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In engineering, a prime mover is a component of an power-generating device that receives kinetic force externally. It normally consists of a series of fins designed to capture currents of motion energy, attached to a long shaft. Waterwheels, windmills and turbines are examples of prime movers. In devices that generate electricity, the prime mover has magnets on its shaft which, surrounded by a generator's electric coil, induces an electric current when spun.

In biology, a prime mover is a muscle that contracts against the resistance of another muscle, causing a particular body part to move.

In astronomy, a prime mover is the force that moves the stars, as proposed by Ptolemy.

In theology, a prime mover is a supreme being as defined by Aristotle's cosmological arguments in his tracts Physics. Everything in the world was caused by something. That something in turn was caused by something else. The Prime Mover was the existential force that started the whole chain of events. Hence God exists.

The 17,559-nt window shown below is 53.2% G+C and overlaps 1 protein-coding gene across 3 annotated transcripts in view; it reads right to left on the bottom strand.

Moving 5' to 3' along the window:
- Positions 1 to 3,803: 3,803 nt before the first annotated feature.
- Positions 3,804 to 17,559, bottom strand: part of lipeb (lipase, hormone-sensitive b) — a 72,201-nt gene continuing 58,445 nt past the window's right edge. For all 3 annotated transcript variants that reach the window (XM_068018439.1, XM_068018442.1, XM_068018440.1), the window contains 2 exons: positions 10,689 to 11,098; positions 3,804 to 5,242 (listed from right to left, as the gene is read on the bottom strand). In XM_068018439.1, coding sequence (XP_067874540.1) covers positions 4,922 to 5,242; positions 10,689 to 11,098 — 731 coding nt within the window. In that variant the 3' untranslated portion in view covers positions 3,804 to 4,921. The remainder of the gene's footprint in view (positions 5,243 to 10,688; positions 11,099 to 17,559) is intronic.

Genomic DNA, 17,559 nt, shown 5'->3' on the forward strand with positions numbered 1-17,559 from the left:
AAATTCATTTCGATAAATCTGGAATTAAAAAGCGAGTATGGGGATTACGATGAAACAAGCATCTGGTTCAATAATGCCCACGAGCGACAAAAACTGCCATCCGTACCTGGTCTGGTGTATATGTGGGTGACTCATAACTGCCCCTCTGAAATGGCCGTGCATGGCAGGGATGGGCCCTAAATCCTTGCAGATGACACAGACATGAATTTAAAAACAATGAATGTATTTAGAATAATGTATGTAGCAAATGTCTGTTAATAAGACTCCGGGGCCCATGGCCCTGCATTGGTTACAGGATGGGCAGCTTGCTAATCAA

In management, a prime mover is a person or small group of people who introduce ground-breaking reforms to an organisation that dramatically shifts its strategic outlook or direction.

In the car park just down the road, a prime mover is a large, noisy, powerful vehicle designed to haul trailers and accomodate sleeping truckies when they are not on amphetamines.

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